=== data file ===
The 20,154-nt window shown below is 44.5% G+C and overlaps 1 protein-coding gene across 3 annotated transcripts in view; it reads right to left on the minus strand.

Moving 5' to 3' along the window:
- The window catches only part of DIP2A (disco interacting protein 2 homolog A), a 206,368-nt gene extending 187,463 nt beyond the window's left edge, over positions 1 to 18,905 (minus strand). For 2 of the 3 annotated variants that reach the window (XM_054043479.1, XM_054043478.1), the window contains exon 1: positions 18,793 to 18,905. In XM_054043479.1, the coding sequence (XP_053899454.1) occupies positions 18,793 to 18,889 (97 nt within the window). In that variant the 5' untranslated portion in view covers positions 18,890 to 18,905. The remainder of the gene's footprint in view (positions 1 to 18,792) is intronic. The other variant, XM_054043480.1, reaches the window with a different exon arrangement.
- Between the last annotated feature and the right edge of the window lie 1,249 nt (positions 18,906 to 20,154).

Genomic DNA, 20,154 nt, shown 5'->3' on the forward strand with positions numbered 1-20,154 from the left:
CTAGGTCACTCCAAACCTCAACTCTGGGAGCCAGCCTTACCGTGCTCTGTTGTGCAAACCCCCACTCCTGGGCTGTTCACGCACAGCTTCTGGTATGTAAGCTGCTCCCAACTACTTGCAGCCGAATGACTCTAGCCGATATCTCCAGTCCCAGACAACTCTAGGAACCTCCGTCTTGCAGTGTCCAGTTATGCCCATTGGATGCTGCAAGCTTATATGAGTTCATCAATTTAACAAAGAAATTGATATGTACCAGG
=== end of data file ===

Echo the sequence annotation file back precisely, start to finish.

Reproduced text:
The 20,154-nt window shown below is 44.5% G+C and overlaps 1 protein-coding gene across 3 annotated transcripts in view; it reads right to left on the minus strand.

Moving 5' to 3' along the window:
- The window catches only part of DIP2A (disco interacting protein 2 homolog A), a 206,368-nt gene extending 187,463 nt beyond the window's left edge, over positions 1 to 18,905 (minus strand). For 2 of the 3 annotated variants that reach the window (XM_054043479.1, XM_054043478.1), the window contains exon 1: positions 18,793 to 18,905. In XM_054043479.1, the coding sequence (XP_053899454.1) occupies positions 18,793 to 18,889 (97 nt within the window). In that variant the 5' untranslated portion in view covers positions 18,890 to 18,905. The remainder of the gene's footprint in view (positions 1 to 18,792) is intronic. The other variant, XM_054043480.1, reaches the window with a different exon arrangement.
- Between the last annotated feature and the right edge of the window lie 1,249 nt (positions 18,906 to 20,154).

Genomic DNA, 20,154 nt, shown 5'->3' on the forward strand with positions numbered 1-20,154 from the left:
CTAGGTCACTCCAAACCTCAACTCTGGGAGCCAGCCTTACCGTGCTCTGTTGTGCAAACCCCCACTCCTGGGCTGTTCACGCACAGCTTCTGGTATGTAAGCTGCTCCCAACTACTTGCAGCCGAATGACTCTAGCCGATATCTCCAGTCCCAGACAACTCTAGGAACCTCCGTCTTGCAGTGTCCAGTTATGCCCATTGGATGCTGCAAGCTTATATGAGTTCATCAATTTAACAAAGAAATTGATATGTACCAGG